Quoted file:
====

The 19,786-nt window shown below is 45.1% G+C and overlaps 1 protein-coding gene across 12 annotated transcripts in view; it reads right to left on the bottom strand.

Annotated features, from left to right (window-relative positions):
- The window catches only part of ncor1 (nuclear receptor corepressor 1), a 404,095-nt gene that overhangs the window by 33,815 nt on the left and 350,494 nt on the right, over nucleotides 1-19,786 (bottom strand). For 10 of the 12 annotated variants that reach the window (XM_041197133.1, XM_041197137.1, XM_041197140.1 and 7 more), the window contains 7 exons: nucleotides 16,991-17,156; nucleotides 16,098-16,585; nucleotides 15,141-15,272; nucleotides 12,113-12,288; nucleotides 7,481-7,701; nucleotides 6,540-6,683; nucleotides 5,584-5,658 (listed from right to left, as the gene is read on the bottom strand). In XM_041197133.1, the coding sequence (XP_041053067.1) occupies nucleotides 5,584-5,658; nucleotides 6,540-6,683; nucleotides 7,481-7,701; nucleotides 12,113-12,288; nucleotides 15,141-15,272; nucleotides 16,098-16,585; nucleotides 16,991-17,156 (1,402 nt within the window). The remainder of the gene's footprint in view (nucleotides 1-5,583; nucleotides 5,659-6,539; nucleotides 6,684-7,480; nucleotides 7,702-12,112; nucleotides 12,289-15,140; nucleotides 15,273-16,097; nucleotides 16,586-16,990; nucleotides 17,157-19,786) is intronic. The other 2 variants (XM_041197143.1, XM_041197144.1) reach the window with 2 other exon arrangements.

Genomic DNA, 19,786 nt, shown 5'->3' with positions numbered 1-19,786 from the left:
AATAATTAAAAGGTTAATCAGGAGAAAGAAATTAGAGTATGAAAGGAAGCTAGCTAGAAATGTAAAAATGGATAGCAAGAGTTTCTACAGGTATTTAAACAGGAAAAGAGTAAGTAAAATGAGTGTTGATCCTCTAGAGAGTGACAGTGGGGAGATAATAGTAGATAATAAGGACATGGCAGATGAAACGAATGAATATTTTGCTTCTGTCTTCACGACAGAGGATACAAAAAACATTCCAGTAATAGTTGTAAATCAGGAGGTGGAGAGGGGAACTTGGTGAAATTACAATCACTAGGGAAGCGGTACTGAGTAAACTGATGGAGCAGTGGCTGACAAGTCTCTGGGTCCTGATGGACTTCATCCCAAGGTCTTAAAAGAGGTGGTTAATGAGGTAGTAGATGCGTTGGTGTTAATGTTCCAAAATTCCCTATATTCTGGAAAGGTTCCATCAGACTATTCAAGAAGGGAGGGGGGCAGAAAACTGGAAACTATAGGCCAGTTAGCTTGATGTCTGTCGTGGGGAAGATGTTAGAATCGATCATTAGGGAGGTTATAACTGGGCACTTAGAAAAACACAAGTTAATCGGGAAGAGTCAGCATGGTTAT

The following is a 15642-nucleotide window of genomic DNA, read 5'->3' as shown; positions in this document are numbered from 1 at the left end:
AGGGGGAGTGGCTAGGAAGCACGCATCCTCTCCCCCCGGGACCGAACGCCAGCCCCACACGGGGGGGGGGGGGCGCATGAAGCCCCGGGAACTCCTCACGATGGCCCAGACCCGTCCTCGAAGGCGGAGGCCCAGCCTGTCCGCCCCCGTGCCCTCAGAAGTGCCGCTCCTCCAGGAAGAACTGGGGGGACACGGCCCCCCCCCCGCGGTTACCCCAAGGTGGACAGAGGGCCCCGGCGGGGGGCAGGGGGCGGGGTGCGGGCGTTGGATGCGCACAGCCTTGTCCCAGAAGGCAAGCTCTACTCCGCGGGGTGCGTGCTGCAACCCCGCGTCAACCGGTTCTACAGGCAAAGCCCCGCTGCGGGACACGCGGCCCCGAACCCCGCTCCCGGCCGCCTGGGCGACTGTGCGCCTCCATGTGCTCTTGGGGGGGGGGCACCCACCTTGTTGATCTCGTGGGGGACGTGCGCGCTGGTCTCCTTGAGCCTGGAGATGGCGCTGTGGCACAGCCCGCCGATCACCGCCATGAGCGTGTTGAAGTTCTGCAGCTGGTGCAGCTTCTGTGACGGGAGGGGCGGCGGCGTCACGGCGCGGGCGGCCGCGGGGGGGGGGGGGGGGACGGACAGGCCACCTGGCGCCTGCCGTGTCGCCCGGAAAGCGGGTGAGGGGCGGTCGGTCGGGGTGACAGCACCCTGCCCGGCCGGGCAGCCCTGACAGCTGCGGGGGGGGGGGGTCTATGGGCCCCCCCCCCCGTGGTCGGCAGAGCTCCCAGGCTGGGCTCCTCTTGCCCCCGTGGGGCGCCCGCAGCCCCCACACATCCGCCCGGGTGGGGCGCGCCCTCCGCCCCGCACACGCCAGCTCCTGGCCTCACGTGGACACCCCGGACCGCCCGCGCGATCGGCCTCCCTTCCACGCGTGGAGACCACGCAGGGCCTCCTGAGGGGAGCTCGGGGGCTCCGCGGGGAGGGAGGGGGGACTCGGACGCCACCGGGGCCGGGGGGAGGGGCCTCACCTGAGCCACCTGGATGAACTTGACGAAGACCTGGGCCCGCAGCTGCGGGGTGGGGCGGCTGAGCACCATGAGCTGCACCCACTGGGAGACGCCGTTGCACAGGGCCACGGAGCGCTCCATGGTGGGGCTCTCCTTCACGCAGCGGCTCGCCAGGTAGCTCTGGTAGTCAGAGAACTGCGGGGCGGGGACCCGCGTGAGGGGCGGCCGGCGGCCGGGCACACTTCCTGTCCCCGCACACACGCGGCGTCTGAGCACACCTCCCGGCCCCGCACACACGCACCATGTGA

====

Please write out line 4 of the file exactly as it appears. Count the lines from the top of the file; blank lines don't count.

Genomic DNA, 19,786 nt, shown 5'->3' with positions numbered 1-19,786 from the left: